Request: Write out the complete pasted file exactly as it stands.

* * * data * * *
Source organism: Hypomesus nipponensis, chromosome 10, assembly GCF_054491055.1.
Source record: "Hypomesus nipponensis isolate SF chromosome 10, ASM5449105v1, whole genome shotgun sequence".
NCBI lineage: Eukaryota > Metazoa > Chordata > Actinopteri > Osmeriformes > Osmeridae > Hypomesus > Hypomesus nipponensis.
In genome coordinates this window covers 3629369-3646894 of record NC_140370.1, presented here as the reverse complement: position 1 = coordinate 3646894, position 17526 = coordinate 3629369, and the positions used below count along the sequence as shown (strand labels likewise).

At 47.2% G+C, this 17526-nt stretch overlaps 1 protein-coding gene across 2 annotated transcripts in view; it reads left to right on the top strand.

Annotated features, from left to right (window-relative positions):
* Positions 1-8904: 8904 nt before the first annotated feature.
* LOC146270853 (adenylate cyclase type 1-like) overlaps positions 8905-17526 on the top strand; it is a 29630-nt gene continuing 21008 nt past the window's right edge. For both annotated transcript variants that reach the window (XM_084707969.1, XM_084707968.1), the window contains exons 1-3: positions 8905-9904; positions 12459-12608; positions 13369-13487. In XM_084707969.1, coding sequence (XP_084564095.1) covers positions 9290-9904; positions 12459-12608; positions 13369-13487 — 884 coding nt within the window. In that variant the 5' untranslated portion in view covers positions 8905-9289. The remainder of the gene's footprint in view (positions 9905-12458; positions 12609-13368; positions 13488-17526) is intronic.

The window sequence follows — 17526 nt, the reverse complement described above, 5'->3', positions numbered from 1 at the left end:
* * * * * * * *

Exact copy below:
Source organism: Hypomesus nipponensis, chromosome 10, assembly GCF_054491055.1.
Source record: "Hypomesus nipponensis isolate SF chromosome 10, ASM5449105v1, whole genome shotgun sequence".
NCBI lineage: Eukaryota > Metazoa > Chordata > Actinopteri > Osmeriformes > Osmeridae > Hypomesus > Hypomesus nipponensis.
In genome coordinates this window covers 3629369-3646894 of record NC_140370.1, presented here as the reverse complement: position 1 = coordinate 3646894, position 17526 = coordinate 3629369, and the positions used below count along the sequence as shown (strand labels likewise).

At 47.2% G+C, this 17526-nt stretch overlaps 1 protein-coding gene across 2 annotated transcripts in view; it reads left to right on the top strand.

Annotated features, from left to right (window-relative positions):
* Positions 1-8904: 8904 nt before the first annotated feature.
* LOC146270853 (adenylate cyclase type 1-like) overlaps positions 8905-17526 on the top strand; it is a 29630-nt gene continuing 21008 nt past the window's right edge. For both annotated transcript variants that reach the window (XM_084707969.1, XM_084707968.1), the window contains exons 1-3: positions 8905-9904; positions 12459-12608; positions 13369-13487. In XM_084707969.1, coding sequence (XP_084564095.1) covers positions 9290-9904; positions 12459-12608; positions 13369-13487 — 884 coding nt within the window. In that variant the 5' untranslated portion in view covers positions 8905-9289. The remainder of the gene's footprint in view (positions 9905-12458; positions 12609-13368; positions 13488-17526) is intronic.

The window sequence follows — 17526 nt, the reverse complement described above, 5'->3', positions numbered from 1 at the left end: